Tag Archives: writing

We are back to blogging

Hi Literacy Teaching and Teacher Education Blog Followers

research team

We had a little hiatus from blogging. Clare was super busy with construction at the Dr. Eric Jackman Institute of Child Study; Pooja and Lydia both started new tenure-stream positions at Simon Fraser University and University of Alberta respectively; Cathy has been working on her thesis and teaching new courses;  and Clive and Yiola have been super busy. Lots has happened in our work and we will be updating you on our work ….

Team member: Lydia Menna

said-imageSaid (pictured to the right) will be joining our blogging team.

 

 

 

To those in Canada — Happy Family Day.

To those in the US – Happy President’s Day

To our friends around the world — looking forward to continuing our conversations.

 

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Star Trek, Drafting & Pat Barker

 

Image Sue DymokeI (Clare) read this blog by my good friend Sue Dymoke. I thought she had many excellent points about writing. If you have not seen Sue’s website definitely check it out. https://suedymokepoetry.com/

Sue Dymoke

WeShatner went to hear novelist Pat Barker speak on Thursday. She was in fine conversation with Sharon Monteith at Nottingham Playhouse in a benefit for Nottingham Unesco City of Literature funds to support literature/literacy initiatives across the city. She read from new work in progress, inspired by Homer’s Iliad, that brought alive the previously silent voices of two young women. In a wide ranging discussion afterwards, with some excellent questions from the audience, she talked about her writing processes. She urged the writers in the audience to go into the writing ‘wanting to surprise yourself’ because if you can’t do that then no-one else will be surprised by what you write. I love the element of risk implied in this approach: you are going out into the unknown in your writing, exploring, as Captain Kirk would say,’strange new worlds… new life and new civilisations, to boldly go where no (one)…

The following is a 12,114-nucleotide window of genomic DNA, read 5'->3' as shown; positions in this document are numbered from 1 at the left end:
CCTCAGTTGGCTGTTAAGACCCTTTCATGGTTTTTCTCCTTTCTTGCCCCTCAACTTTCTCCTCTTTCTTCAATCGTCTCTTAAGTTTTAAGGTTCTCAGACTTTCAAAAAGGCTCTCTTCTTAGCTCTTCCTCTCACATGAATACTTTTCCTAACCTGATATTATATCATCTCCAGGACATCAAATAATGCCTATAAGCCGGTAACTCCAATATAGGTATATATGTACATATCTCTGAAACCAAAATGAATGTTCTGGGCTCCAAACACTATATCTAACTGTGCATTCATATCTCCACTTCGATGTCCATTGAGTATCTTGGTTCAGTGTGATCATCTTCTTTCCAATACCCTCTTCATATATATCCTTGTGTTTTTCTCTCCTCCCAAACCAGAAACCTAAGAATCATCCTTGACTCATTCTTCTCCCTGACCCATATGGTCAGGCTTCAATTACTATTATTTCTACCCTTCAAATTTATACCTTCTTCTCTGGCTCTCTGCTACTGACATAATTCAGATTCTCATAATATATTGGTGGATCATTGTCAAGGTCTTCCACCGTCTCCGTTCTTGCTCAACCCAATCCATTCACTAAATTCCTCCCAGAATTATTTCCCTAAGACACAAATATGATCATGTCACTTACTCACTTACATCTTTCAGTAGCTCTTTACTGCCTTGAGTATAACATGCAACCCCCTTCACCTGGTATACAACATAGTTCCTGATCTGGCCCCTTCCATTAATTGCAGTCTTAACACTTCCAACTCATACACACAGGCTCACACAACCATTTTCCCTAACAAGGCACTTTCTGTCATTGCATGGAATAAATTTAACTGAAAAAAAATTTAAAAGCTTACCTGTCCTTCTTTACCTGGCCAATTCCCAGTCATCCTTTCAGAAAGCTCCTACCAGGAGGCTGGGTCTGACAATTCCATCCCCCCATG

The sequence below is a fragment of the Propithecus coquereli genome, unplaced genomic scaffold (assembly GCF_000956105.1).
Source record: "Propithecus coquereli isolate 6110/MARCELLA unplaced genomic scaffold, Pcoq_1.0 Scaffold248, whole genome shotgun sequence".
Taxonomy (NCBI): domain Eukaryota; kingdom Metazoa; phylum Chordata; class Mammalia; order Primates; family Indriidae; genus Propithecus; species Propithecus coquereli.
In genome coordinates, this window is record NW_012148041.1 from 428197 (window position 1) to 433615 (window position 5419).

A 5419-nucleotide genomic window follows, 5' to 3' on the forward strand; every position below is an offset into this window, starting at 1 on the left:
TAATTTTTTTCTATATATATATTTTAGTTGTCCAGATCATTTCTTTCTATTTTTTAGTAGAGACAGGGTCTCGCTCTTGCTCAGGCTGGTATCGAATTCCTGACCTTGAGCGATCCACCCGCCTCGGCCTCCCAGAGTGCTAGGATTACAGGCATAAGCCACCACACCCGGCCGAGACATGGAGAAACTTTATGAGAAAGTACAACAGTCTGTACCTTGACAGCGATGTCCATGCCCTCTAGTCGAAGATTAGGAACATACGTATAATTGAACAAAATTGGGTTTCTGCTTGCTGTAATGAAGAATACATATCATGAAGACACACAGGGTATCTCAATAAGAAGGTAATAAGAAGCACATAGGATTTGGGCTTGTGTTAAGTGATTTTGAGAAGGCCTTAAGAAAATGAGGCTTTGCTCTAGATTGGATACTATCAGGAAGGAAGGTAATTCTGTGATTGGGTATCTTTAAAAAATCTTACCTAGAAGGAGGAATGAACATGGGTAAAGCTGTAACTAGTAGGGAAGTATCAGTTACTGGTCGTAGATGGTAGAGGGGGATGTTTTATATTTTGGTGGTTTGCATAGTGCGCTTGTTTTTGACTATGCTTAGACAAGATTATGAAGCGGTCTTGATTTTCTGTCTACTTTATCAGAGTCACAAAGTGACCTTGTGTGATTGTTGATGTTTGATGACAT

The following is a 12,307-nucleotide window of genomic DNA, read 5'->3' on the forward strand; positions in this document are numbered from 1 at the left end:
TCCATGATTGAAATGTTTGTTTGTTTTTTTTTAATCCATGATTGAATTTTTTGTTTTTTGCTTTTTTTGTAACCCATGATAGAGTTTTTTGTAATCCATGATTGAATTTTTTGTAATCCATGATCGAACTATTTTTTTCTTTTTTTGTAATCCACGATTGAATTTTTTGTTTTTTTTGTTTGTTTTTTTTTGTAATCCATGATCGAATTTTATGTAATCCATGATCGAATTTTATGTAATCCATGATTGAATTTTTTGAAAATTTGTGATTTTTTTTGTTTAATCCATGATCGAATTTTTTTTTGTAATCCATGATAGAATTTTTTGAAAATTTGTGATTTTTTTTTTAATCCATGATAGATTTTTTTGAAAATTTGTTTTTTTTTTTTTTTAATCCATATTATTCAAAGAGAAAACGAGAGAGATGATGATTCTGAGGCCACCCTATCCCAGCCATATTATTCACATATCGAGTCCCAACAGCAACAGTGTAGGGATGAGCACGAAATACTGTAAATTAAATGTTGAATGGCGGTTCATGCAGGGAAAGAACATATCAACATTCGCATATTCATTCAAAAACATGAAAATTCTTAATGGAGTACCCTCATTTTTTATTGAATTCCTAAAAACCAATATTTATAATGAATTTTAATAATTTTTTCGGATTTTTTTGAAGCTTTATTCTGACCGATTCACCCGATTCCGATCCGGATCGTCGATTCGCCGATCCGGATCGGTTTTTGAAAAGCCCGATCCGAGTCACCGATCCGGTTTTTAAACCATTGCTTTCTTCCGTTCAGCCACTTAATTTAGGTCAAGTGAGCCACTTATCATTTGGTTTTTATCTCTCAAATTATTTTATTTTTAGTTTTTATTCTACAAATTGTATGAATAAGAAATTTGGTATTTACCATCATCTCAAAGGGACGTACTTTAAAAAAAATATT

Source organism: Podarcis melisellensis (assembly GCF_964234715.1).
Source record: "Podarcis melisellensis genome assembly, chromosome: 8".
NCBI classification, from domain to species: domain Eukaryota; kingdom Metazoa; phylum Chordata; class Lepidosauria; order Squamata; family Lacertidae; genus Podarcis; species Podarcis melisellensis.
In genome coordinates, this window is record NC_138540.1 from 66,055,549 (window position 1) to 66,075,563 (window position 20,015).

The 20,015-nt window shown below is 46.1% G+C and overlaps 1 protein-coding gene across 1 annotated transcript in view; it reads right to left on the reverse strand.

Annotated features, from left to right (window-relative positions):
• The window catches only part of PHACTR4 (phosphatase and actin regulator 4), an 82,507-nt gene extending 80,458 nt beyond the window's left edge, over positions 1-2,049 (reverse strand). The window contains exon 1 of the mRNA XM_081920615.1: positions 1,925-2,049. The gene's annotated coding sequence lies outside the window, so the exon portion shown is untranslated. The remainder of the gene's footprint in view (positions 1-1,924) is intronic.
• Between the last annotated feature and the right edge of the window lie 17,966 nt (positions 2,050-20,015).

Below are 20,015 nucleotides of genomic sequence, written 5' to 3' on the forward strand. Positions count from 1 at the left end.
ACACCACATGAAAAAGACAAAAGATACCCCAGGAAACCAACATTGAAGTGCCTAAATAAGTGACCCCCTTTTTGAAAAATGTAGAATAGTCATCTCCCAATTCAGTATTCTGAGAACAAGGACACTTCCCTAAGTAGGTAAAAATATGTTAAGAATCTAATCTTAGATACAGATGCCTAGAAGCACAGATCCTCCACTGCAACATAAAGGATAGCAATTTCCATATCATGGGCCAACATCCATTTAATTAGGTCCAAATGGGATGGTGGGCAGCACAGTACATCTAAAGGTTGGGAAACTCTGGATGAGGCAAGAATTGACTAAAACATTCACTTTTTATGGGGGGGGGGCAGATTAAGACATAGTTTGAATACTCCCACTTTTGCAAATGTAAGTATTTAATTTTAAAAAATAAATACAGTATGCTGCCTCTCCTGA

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Edujargon

 

jargon.jpeg

http://www.npr.org/sections/ed/2016/04/12/473016059/a-simple-cure-for-educations-jargonitis

Anya Kamentz from NPR sat down and tried something we all should try. She attempted to make the latest  buzzwords in educational research simple and easy to understand. If you were at AERA last weekend, you probably attended sessions (like I did) which were so jargon heavy it was often difficult to follow along. As researchers and writers, our job is to communicate big, complex, and messy ideas to those who didn’t conduct the research or know as much about your particular topic as you do. Jargon often gets in the way of that. creating a divide between researchers/writers and the audience.

Kamentz set out to define some of the most popular educational jargon using only the most 1000 common words in the English Language. Here are a few of my favourite:

Authentic (learning or assessment)
What does this schoolwork have to do with my life or the real world?

Culturally responsive teaching
Do you know where your students come from and what their lives are like?

Hybrid education
Let’s use computers and people to teach students.

Implement
You have a good idea. Making it happen is the hard part.

Mastery-based
Don’t stop until you really know a thing.

Professional development
Teach the teachers too.

Project-based learning
Don’t just write words and numbers. Do something.

Reform
Schools need to change.

Scaffolding
Teaching things step by step so the student can do more and more by herself.

Stakeholders
Lots of people care what happens in schools, like students, teachers, parents and leaders. You should listen to everybody.

Teacherpreneur
A teacher should act like a businessperson.

 

 

The “Google generation”

Many of our learners have grown up with access to all sorts of search engines, namely Google which has quickly turned from a noun to a verb: “Just Google it.” With access to Google, many of our learners have instant answers that are just a few clicks away.

There has been an ongoing debate on whether Google is harmful or not to our ability to critically think about texts. Tan (2016) from Mindshift recongnizes, “with the advent of personal assistants like Siri and Google Now that aim to serve up information before you even know you need it, you don’t even need to type the questions. Just say the words and you’ll have your answer.” However, there are ways to ensure questions/inquiries in the class are “Google proof.” A former Kentucky middle-school teacher suggests re-thinking our instructional design is key in making work Google proof. He says, “Design it so that Google is crucial to creating a response rather than finding one…if students can Google answers — stumble on (what) you want them to remember in a few clicks — there’s a problem with the instructional design.”